Venezuela closes border with Colombia over currency smuggling
Iran Press TV
Tue Dec 13, 2016 6:49AM
Venezuela's president has ordered a three-day closure of the border with Colombia in a bid to fight "mafias" involved in currency smuggling amid soaring inflation in the South American state.
"I have taken the decision to close the border with Colombia for 72 hours," Nicolas Maduro said in a televised address on Monday, calling it a "hard" but "unavoidable" measure.
Maduro further highlighted the economic crisis gripping Venezuela and said his country was the victim of a US-backed plot aimed at "destabilizing" the economy, battered by low oil prices.
He added that a group "contracted by the US Department of Treasury" was behind the plot.
Maduro further said the border closure would be "the first of a series of decisions that we're going to be taking to defend our bolivar (Venezuela's national currency), our economy and our people."
The development came a day after Maduro issued an emergency decree, ordering the withdrawal of the country's largest bank note, the 100-bolivar bill, from circulation at markets.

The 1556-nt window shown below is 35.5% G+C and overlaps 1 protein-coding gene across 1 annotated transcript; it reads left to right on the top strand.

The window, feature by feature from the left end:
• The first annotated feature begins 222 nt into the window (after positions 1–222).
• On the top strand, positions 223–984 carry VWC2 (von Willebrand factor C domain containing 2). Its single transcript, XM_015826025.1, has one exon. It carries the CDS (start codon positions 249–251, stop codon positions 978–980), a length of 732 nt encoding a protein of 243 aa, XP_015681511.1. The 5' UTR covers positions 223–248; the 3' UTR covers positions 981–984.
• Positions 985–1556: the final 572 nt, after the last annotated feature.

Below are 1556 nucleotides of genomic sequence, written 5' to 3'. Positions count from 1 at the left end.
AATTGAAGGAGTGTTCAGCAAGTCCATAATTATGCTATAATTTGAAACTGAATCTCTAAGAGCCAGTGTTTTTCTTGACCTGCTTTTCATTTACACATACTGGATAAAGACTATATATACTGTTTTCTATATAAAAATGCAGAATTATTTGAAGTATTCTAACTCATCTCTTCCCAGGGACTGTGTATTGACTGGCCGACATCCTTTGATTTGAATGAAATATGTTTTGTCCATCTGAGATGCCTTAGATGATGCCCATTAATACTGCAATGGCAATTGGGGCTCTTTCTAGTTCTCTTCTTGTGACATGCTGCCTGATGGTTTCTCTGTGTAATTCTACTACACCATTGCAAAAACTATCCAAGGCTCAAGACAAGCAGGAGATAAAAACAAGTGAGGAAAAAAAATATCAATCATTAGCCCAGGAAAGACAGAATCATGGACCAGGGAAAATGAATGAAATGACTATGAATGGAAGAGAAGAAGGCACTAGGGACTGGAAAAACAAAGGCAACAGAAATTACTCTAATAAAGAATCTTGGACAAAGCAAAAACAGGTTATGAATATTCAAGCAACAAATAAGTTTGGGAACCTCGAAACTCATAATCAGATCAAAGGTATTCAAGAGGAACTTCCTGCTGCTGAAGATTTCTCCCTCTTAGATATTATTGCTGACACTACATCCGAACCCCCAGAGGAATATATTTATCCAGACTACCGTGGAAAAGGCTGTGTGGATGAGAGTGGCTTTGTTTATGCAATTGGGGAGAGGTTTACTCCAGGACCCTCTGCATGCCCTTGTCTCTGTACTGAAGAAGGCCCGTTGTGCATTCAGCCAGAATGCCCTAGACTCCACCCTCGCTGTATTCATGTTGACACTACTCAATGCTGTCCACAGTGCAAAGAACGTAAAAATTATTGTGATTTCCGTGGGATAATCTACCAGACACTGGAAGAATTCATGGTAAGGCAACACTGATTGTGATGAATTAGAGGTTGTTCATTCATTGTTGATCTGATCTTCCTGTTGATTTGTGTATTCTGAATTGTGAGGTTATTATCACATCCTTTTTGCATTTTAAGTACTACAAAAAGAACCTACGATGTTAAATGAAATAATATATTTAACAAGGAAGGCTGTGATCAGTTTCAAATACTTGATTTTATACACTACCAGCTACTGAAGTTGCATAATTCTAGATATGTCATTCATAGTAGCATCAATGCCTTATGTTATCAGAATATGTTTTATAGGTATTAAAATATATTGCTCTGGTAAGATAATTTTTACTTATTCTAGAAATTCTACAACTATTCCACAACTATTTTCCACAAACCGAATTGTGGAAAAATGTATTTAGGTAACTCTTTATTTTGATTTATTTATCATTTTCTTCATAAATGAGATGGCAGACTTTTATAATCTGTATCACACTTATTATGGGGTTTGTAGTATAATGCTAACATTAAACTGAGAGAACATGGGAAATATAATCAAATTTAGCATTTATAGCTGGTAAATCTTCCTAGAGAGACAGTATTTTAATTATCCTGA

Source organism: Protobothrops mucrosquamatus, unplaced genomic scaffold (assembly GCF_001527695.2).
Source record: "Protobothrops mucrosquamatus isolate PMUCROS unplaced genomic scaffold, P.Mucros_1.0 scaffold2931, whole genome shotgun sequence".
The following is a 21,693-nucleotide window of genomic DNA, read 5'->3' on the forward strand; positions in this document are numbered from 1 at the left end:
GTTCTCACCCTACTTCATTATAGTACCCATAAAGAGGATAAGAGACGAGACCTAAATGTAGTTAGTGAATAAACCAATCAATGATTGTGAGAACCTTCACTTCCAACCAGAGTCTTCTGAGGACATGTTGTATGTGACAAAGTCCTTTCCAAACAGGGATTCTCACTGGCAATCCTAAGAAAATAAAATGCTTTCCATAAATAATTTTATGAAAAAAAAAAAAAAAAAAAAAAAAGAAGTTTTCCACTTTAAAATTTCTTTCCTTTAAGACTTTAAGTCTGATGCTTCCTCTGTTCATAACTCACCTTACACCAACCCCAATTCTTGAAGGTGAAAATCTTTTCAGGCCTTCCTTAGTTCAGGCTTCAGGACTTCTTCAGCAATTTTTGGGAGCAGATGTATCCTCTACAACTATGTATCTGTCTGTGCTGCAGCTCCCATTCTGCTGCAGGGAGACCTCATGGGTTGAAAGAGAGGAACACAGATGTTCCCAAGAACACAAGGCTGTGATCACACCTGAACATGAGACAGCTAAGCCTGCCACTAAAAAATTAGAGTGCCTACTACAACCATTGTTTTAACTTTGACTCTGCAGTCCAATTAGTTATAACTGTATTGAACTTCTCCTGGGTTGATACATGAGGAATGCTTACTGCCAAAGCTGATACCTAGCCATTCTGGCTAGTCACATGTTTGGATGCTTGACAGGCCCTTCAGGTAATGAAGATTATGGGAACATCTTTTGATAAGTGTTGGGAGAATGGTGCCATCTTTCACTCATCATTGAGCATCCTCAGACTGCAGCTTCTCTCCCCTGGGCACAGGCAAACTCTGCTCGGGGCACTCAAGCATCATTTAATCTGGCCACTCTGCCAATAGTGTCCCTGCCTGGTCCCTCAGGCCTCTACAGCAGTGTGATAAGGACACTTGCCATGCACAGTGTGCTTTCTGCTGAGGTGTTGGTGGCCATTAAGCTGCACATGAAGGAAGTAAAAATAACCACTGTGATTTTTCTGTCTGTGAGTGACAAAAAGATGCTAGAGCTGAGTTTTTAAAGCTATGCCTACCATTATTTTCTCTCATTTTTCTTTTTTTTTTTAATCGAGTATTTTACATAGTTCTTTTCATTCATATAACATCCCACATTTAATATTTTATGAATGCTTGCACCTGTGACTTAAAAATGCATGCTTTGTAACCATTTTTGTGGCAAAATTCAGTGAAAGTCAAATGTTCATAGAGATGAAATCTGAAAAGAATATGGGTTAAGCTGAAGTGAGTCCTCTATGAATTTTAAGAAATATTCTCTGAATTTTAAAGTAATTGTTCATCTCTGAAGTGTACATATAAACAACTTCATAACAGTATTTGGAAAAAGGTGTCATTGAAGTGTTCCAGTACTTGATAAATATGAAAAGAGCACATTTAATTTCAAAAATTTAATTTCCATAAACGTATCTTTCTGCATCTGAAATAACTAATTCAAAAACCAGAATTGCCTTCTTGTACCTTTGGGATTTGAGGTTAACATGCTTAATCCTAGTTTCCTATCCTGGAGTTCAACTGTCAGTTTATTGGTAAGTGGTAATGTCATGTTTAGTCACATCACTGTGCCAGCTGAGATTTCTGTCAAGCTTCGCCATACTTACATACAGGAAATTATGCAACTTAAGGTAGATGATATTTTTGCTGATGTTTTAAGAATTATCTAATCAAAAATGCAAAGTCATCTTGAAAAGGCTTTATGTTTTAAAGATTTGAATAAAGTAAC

The withdrawal was meant to thwart what the president called a US-sponsored plot against Venezuela.
The Venezuelan leader also said on Monday that officials in Caracas had confiscated 64 million bolivars coming across the border on dirt trails that proliferate along the Colombian border.
A Venezuelan probe had found that billions of the 100-bolivar notes were stashed away by international mafias, mainly in Colombian cities but also in Brazil, Maduro added.
The government set a 10-day deadline for Venezuelans to exchange the notes at the central bank.
Maduro told government ministers on Monday that the closure was being coordinated with Colombian government.
"Defense Minister Padrino Lopez has already coordinated with the Defense Minister of Colombia (Luis Carlos) Villegas regarding joint military action between the Colombian army and the Bolivarian national armed forces so as to go after this mafia on the Colombian and Venezuelan sides so that these notes are burnt because this will cause great damage to the Venezuelan economy," he said.
Since 2014, Venezuela has been grappling with protests against Maduro who is under fire by his critics for his handling of the economy.
The opposition blames Maduro's Socialist government for the triple-digit inflation as well as shortages of food, medicine and basic goods that have triggered violence and looting.
The president, however, blames the problems on an "economic war" waged by the opposition with a helping hand from Washington aimed at bringing about a coup d'état in the oil-rich country.
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